By Stephen Kingsnorth
Genetic tree, pooled influence, that xylem flow from roots beneath, the tap that feeds, mycorrhiza, gives fibre to our feeble deeds, hard graft applied where stock is tired - these masks and manes that launch our path. But nothing fixes final mould, though zeitgeist seeks to overlay; our choices set by grace and will, with serendipity, where sown. I’ve known those born, wealth privilege - that idiom of silver spoon, poor stewards in community; while others, valueless but worth their skimpy weight in gold and stone. And so we live, bequeathed by past, free agents loaned for good or ill, to love the globe, inhabitants; but will we pay the debt we owe?
The masks I’ve worn have changed the face of diner, public transport, shop. The bland and cheap, as doctors wore, some patriotic, artists’ flair, have caused a stir, ungracious stare. I’ve studied eyes, as pupil’s taught - in contradiction of thought rôle - whether this space was known before? The smile was wasted, not though frown, and chuckles stifled, hot air jokes, that strained the tape as athlete might. This is no monster, scary case, but barrier from such outside, my benefit as those around. At some stage, when the scene is set, I’ll swop the mask, another one, the face of character I act, pretend my skin is not my clay and make-up will sustain my play.
How many did I wear each day, encounters, on the telephone, for voice declaims as actor might, even as I can roll my eyes or mouth true feelings, frown and sigh, dramatic irony at home. Courtesy, my aspect trained from early days in family - my mother swore, damn, ‘sorry’, too - I thought rare hyphenated term - jab nurse, her worst, ‘you little pig’, both unaware the strength of it. So on the threshold, step or face, they both were polished, at their best, for they presented to the street, and scuff marks should not dull the glow; those salesmen wrong to think a kill, found smiling pearl, that rosebud mouth, no, each, religion, dusters, mags. My dread remains that welling up, the balance, taught confidant smile, but truth will out, first day at school when pupils cannot hide away, and those who love will suffer too, though for the best, remember, hurts. If only seen in teenage angst, when lids were closed and sleep was last.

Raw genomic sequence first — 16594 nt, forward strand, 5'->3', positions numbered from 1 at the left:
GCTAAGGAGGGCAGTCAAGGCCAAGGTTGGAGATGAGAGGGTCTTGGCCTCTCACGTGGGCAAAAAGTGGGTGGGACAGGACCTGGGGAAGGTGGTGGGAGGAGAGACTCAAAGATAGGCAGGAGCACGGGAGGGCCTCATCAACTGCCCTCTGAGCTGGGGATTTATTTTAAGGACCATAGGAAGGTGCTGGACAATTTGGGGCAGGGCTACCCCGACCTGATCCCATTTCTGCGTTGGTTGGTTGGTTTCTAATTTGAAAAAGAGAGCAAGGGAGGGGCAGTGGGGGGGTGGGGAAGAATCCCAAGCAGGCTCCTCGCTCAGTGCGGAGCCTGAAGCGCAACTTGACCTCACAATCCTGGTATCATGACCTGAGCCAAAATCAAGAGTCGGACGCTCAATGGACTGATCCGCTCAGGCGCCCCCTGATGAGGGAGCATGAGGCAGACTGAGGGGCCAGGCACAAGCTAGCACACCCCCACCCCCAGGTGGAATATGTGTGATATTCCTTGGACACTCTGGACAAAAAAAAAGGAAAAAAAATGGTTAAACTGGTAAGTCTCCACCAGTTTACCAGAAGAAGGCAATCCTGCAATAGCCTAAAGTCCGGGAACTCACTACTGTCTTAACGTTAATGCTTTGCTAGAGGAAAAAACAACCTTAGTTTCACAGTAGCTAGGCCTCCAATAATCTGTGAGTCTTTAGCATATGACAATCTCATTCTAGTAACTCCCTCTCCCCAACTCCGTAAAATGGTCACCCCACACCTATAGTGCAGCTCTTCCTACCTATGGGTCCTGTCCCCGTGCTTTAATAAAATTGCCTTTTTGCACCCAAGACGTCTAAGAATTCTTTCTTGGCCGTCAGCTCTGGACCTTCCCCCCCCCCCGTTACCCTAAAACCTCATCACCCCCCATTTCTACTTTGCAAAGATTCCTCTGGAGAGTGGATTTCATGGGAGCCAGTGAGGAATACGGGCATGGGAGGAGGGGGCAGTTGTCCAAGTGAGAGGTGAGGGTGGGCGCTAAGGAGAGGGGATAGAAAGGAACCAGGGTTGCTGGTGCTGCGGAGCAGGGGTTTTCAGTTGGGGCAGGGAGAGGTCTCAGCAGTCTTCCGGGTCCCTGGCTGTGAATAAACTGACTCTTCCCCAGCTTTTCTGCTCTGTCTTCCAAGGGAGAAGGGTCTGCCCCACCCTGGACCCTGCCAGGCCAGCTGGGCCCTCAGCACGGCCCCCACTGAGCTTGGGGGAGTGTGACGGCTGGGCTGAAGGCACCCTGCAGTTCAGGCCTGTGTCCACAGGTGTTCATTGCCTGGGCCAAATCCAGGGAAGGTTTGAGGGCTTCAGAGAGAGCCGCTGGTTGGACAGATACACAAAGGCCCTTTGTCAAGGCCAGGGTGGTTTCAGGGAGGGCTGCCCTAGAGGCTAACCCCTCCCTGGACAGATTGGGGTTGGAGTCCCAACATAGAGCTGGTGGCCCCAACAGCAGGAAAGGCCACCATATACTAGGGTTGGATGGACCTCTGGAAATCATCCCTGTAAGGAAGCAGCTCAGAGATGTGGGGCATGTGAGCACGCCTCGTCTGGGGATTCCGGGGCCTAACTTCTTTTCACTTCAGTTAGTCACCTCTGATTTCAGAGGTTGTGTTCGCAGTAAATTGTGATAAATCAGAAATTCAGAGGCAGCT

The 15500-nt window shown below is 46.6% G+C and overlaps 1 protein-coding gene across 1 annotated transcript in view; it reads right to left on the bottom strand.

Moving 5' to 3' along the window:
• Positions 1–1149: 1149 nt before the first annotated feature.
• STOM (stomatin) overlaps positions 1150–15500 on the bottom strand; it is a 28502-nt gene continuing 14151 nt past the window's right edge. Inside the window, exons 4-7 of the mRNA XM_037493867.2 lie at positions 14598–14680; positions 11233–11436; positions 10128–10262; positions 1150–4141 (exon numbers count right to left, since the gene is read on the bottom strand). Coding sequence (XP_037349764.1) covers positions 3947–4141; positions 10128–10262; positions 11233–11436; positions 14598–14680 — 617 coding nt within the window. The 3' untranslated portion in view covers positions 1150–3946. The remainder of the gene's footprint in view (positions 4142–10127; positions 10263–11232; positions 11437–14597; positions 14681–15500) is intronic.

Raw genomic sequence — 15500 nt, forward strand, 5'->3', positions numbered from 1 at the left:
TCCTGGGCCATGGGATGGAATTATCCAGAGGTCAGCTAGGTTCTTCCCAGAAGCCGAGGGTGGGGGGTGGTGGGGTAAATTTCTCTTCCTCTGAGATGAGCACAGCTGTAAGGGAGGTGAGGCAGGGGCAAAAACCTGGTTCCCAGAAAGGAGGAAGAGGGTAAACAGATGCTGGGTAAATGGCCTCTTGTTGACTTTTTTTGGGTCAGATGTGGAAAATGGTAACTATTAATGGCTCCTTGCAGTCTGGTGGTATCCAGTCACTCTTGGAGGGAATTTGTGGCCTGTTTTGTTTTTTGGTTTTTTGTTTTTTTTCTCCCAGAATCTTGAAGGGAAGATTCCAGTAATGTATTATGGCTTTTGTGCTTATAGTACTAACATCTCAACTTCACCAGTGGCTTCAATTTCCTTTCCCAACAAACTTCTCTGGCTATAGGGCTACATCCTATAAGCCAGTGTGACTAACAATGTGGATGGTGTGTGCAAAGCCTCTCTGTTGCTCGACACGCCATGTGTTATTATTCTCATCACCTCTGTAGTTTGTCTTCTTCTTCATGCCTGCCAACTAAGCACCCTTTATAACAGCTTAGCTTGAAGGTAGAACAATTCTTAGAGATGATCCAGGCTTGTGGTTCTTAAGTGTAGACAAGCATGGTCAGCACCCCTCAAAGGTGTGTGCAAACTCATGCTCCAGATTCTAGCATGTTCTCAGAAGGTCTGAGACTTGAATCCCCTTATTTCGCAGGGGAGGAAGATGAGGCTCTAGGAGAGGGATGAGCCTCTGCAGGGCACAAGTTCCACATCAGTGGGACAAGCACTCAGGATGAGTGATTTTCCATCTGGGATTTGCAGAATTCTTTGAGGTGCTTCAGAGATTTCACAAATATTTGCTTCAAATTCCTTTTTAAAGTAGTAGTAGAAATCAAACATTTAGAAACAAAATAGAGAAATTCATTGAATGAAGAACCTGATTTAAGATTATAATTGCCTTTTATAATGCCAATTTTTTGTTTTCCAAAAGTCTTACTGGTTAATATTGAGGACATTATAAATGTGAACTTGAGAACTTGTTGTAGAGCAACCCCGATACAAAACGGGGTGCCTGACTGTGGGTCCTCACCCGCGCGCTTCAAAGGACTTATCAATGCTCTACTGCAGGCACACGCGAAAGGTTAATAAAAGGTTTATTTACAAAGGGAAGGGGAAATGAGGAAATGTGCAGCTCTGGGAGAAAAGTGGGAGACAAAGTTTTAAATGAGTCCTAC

Thank goodness for the masks we wear, when we don’t know inside ourselves, for our protection are the smears that glaze the mirror, haze the fears. What is so bad, ‘I like the hat’ when asked by granny in her pride; abuse the milliner outside but tell her tailor’s dummy wide? That’s why we learn our social skill, to temper views, so not to wound, a principal of care and kind, not principle, truth, always mine. It makes one cross, or even three and countless lore, too many laws, if gracious living is to be found more than pomp or flattery. So choose the mask and play the game, speak only what can praise again, as build the confidence required - or hang the hat and head in shame.
Stephen Kingsnorth (Cambridge M.A., English & Religious Studies), retired to Wales from
ministry in the Methodist Church with Parkinson’s Disease, has had pieces published by on-
line poetry sites, printed journals and anthologies, most recently Academy of the Heart and
Mind, The Parliament Literary Magazine, Poetry Potion, Grand Little Things, The Poet